“It has totally changed my life,” said Snyder, who works as executive director of Hood Hargett Breakfast Club in Charlotte, a business networking group. “I can’t imagine what life would be like without it.”

Blake’s story made national headlines. His mother, Jessie Davis, 26, was nine months pregnant when she went missing from her Ohio home in June of last year. Patty Porter, Blake’s maternal grandmother, found him alone in the duplex two days later.

Davis’ dead body was discovered nine days later about 25 miles away in a national park.

The boy’s father, former police officer Bobby Cutts Jr., was later convicted of murder and aggravated murder of Davis’s unborn child and sentenced to life in prison.

During the sentencing hearing, Porter publicly forgave Cutts, her daughter’s boyfriend and the father of the unborn child.

Porter, 62, is now raising Blake, whom she describes as personable and smart. He can count to 200 and spell names of all his family members, she said.

Blake also asks questions about what happened to his parents.

“We never lie to him,” Porter said. “He knows Dad’s in a long time-out. He’s progressed to Dad’s in jail.”

Snyder grew up in Uniontown, Ohio, a small blue-collar town not far from where Blake lives. Her parents still live there.

Blake’s story gripped the town. Thousands signed up to search for Davis’ body.

“My dad got choked up on the phone telling how all these people were searching,” said Snyder, who has lived in Charlotte for 11 years. “These were people who didn’t have a lot of money taking time off their jobs.”

Snyder wanted to do her part, so she started organizing a silent auction in Ohio. It was held in July 2007.

She persuaded business associates to give jewelry, a television and other merchandise. Homebuilders and other volunteers agreed to renovate the family’s new house, furnish it and buy play equipment for the backyard.

Her boss, Chuck Hood, allowed her to work solely on the fundraiser for three weeks.

“She became so passionate about it,” Hood said. “She was not going to be content until she had done it 110 percent.”

On the day of the fundraiser, Snyder and other volunteers surprised Blake’s family with the three-bedroom, split-level house. Six family members previously had been living in a two-bedroom apartment.

When Porter saw the laundry room with a washer and dryer, she turned to Snyder and hugged her. Porter had never owned her own house and did not have a washer and dryer.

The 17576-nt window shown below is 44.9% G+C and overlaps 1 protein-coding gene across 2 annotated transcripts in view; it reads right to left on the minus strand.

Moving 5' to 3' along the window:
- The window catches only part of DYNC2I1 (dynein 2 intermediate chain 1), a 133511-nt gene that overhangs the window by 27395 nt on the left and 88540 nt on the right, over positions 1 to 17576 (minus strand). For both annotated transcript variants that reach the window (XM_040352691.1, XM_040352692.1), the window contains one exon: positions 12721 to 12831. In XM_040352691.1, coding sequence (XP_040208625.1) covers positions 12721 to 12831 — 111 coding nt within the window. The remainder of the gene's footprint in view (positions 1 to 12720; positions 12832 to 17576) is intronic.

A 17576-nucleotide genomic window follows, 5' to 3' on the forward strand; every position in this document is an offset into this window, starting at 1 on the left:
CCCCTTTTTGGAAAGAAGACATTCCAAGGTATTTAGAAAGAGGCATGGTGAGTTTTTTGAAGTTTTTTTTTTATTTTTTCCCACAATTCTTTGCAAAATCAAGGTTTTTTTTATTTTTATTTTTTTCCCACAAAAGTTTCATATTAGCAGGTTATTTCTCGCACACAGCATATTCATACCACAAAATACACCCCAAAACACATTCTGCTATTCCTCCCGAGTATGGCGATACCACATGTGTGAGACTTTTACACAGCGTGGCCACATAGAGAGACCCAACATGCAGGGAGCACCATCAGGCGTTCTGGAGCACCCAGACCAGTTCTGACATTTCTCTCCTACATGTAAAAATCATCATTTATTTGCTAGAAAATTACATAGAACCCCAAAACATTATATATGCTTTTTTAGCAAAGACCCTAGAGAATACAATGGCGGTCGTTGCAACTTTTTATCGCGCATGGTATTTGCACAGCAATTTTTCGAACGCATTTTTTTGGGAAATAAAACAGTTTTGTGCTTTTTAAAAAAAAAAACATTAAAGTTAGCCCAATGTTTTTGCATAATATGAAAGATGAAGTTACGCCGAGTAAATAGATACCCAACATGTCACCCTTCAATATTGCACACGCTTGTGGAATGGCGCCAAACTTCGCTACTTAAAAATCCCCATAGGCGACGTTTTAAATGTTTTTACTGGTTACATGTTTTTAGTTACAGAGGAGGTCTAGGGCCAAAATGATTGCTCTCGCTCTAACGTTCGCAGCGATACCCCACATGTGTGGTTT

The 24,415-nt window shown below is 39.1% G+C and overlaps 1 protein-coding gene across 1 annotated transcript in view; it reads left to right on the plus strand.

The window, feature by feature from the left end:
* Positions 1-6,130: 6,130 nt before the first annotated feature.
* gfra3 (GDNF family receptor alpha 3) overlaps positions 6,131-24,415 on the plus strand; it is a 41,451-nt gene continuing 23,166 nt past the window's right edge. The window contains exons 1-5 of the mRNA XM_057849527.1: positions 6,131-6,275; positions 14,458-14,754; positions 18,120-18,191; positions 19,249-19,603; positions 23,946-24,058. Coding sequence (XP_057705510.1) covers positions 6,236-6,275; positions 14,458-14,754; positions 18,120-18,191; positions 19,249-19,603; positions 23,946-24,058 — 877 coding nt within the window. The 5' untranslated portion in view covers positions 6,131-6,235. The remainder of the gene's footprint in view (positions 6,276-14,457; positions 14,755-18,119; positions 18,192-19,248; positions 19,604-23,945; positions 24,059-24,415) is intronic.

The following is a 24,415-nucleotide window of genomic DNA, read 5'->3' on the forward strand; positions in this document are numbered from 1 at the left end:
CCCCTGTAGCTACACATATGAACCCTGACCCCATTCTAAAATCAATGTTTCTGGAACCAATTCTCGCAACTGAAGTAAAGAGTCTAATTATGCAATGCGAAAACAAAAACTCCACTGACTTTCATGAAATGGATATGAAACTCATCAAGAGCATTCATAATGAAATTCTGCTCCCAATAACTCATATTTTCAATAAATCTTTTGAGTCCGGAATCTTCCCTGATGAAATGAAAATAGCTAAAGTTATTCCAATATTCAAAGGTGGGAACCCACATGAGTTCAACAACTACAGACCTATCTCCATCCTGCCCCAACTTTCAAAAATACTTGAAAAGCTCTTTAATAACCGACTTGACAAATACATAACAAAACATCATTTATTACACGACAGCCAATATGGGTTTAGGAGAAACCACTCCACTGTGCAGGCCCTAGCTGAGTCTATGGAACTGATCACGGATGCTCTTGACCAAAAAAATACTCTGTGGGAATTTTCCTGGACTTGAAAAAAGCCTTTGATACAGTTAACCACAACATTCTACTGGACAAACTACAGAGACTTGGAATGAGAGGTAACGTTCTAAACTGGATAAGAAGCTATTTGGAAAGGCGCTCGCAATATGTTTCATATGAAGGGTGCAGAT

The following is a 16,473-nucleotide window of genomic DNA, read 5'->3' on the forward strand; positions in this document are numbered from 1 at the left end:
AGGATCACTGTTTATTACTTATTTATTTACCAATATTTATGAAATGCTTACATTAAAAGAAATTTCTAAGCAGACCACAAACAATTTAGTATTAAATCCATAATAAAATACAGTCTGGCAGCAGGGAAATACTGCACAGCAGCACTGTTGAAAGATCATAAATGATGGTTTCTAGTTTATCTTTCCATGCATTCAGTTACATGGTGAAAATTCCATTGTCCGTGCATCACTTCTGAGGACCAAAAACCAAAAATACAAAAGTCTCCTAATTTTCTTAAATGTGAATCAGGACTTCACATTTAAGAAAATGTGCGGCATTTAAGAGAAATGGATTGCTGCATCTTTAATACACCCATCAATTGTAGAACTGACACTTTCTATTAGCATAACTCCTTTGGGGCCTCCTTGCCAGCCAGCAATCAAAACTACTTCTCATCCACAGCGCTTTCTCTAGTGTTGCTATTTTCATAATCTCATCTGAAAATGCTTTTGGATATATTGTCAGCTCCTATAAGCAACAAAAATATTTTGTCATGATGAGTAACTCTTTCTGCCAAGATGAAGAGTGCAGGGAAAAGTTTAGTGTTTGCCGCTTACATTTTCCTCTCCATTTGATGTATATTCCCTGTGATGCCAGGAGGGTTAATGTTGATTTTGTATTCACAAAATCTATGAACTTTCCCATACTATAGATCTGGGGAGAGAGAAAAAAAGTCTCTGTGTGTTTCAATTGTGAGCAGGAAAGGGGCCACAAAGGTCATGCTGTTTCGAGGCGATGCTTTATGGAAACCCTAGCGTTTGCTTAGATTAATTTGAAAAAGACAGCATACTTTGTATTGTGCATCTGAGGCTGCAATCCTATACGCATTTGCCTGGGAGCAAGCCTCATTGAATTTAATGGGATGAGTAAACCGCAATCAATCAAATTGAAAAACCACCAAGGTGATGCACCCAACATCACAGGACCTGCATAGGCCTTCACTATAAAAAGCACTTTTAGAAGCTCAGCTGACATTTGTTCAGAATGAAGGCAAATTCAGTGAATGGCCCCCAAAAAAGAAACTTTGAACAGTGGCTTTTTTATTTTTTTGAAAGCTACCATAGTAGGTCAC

“She said, ‘My daughter would have loved you so much,’” Snyder said. “It was an amazing moment between us.”

But perhaps the biggest gift, Snyder says, is the relationship between her and Blake’s family. Snyder and family members said they talk at least once a week by phone and she visits their home every few weeks. They are planning a pajama party to celebrate Christmas together.

“She is like one of my daughters,” Porter said.

Snyder keeps a card that Blake wrote for her. On one half of the card, he traced his hand and wrote, “I love you.”

Uniontown Company to Open $100M bleach plant in Pittsburg

A $100 million bleach manufacturing plant will be built and operated by K2 Pure Solutions at Dow Chemical Co.’s Pittsburg site.

K2 will build and operate the plant on 15 acres leased from Dow on its 513-acre east Contra Costa County site. Dow will supply raw materials.

The new plant will sell bleach mainly to municipal water treatment plants in Northern California. It should be operational by the end of 2010.

Seperately, K2 will lease to Dow an additional separate facility K2 will operate to make chlorine and caustic soda for Dow’s agricultural markets.

Howard Brodie, K2’s chief executive officer, said the 20-year agreement should provide about 200 direct and indirect construction jobs and approximately 40 direct and indirect permanent operations jobs.

Dow, the $53.5 billion chemical giant based in Midland, Mich., said Dec. 8 as part of a global reduction it would close its Pittsburg latex operation, costing 20 jobs. The latex plant had been idle since August. Dow has 500 employees and contactors in Pittsburg.

Dow has nine production units left after the latex plant shut down, said Randy Fischback, Dow’s California public and government affairs leader.

The K2 plant “will be a new unit on site; its footprint every bit as robust as our larger plants.”

Dow operated a global-scale chlorine production plant in Pittsburg for 50 years, before closing it in 1992.

The new plant will have to get city and regulatory agency approvals, Fischback said.

Tod Sutton, Dow’s Pittsburg site leader, said Dow will get “a stable, onsite, low-cost raw material supply by working with K2,” and that “sharing capital costs is consistent with Dow’s asset-light strategy and provides Dow better raw material integration at the Pittsburg site.”

While chlorine and bleach may be the same thing, chlorine is a deadly gas, mostly made in the Gulf, and shipped by rail.

K2’s technology “eliminates the public safety risk,” said David Cynamon, K2 executive chairman.

Cynamon and partner Brodie founded KIK Custom Products in 1997, a Concord, Ontario, company that grew to $1.5 billion in sales and is North America’s largest contract manufacturer of private label household bleach, personal care and household cleaning products. The duo sold KIK with its 25 plants in May 2007 to CI Capital Partners LLC of New York.

“We knew chlorine,” Cynamon said, “We were the largest store brand bleach manufacturer in North America.” Along with Centre Partners, their original partners at KIK, Cynamon and Brodie founded K2 and put to use their knowledge of bleach-making.

K2 is based in Toronto, Ontario, with U.S. headquarters in Uniontown, Ohio. It has 15 employees and, besides Pittsburg, plans to open bleach plants in Vernon in Southern California and later Chicago.

K2 makes bleach using only salt, water and electricity as the inputs.

K2’s plan is to reduce the need to transport chlorine for water treatment by setting up a network of regional plants using its safer method of bleach production.

While early-stage technologies are often expensive — windfarms and solar power, for example — K2 is able “to create products at no extra cost to taxpayers,” Cynamon said.

Shipping chlorine by rail isn’t allowed in Europe and Asia, he said, something that may happen in the United States.